Democratic Accountability: Look at Lobbying

Filed under: Governance,Politics — lenand @ 12:08 pm
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Thanks to the Great Emancipator we have seen a US view of “Government-wide Information Sharing for Democratic Accountability“.  The author, J.H. Snider, is suggesting using semantic web technology to monitor the connections between powerful politicians, public officials and lobbyists.  He points out that these techniques are used on the weaker members of society, but the powerful will cite privacy and cost for not applying the same methods on their activities. He recommends that the President’s transactions are monitored in detail as a showcase for monitoring Congress and executive relationships.  What are the chances of linking up data of the Prime Minister, Ministers, senior civil servants, leaders of councils and their suppliers of hospitality?

Well, there is the work going on in the Cabinet Office led cross-government information architecture.  They are attempting to use standards to provide interoperability between different departments and agencies.   Amongst these are the building of an “Upper Ontology for Operational Service Delivery” – perhaps this has the same intention as Snider’s “Who-What-When-Where ontology”.  The USA has a more accessible name for what may be the same thing.

It will take a long time, if ever, to develop a lobbying information system. Even though some MPs are calling for the establishment of a register it would eventually have to be linked to lots more sources of reliable data.

Where Quarkside differs from Snider is in the use of Global Unique Idenifiers (GUIDs).  They may think they have them in the USA, but it is not credible or politically acceptable in the UK. Reflecting back on a post from last year,

  • A person does not need a Unique Identifier (UID).
  • The Law does not demand a UID.
  • Use just sufficient data to identify a person.

Openness in personal relationships can only built from an understanding of federated identity, multiple identities, not by demanding a UID.  The likes of Experian can do it – so could UK plc. Maybe Liam Maxwell could assist here. Maybe we could also publish information about political lobbying that would improve democratic accountability.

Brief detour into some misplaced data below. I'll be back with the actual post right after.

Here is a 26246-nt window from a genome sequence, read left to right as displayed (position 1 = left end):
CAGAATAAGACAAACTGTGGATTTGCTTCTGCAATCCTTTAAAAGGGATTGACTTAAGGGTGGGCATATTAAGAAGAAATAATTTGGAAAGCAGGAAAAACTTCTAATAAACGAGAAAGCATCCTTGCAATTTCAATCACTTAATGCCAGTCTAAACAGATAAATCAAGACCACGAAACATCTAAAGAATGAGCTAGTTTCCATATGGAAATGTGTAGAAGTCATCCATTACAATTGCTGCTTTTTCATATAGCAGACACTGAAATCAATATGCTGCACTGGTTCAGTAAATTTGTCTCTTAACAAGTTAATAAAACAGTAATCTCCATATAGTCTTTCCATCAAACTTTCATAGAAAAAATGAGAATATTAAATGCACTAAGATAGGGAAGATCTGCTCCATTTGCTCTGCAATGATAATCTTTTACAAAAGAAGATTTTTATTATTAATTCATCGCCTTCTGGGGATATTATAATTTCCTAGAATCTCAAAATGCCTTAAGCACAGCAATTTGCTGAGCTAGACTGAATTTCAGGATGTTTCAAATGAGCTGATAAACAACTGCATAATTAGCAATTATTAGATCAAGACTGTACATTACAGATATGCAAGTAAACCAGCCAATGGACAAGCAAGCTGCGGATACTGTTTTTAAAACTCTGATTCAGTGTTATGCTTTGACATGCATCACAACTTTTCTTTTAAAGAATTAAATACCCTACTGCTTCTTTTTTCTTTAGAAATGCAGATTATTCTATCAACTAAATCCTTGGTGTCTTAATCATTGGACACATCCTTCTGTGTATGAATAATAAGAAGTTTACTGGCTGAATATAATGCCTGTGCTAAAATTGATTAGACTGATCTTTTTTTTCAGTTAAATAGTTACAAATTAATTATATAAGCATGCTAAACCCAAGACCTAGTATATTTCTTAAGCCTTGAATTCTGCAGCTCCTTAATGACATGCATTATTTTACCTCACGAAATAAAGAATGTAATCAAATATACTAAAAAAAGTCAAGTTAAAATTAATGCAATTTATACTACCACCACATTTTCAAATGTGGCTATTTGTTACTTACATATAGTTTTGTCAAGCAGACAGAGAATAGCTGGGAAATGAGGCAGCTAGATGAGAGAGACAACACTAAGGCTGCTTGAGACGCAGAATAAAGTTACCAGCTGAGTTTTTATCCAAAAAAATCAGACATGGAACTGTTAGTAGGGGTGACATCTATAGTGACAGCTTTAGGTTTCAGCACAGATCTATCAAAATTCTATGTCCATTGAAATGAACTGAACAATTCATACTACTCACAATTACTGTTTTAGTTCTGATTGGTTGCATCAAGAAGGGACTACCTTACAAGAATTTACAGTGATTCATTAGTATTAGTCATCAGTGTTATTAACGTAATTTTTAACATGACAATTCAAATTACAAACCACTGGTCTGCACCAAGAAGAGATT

Why is there no British “Google”?

Filed under: Innovation,Policy — lenand @ 10:13 am
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James Clark, an MBA from the Cass Business school, reported his research to the Conservative Technology Forum earlier this week. It was well researched, producing evidence, not just anecdote. First of all he smoked out two red herrings

  1.  British culture is unsuited to entrepreneurs.
  2.  Shortage of money for start-ups.

By looking at a the historical background of start-ups in the USA the was able to identify four drivers that we don’t get right in the UK. Not only that, he gave some recommendations for policy consideration.

  1. Culture:  Some aspects of our culture can act as “inhibitors”.  Policy should focus on enhancing cultural “activators”
  2.  Knowledge and Experience: Not enough of the “right” kind of knowledge.  Policy should utilise local resources (people and industrial) whilst reducing barriers to importing talent
  3. Finance: Financing gaps at crucial growth stages. Policy should target funding gaps and incentivise investment, but not crowd out private activity
  4. Networks: Networks are stratified and information is poorly distributed Policy should target basic levels of information sharing and create “shared spaces” for start-ups.

The probing questions after the presentation were answered with great authority. Quarkside raised the issue of the difficulties of innovative SMEs  getting close to any procurement action in central government. The culture is wrong. But a noble Lord promised to take up the issue at ministerial levels. Let’s see how it progresses.  Maybe Liam Maxwell, supremo for ICT Innovation in the Cabinet Office, can make a difference.


Liam Maxwell: One year later

It is more than a year since Liam Maxwell’s  “Better for Less” was published.  What has been achieved from the 69 pages of ideas? It obviously made the right impression because he is now working in the Cabinet Office in a one year appointment from September 2011


Our goal should be to deliver to the online population frontline public services with minimal, possibly zero, administrative cost, freeing up cash for more effective, intermediary-based, service delivery for those not online, and also as savings. This is already happening in some areas of local government and driving taxes down. It is happening in other countries, making service delivery better. It is time the biggest component of the British economy, its bloated state, started to learn these lessons.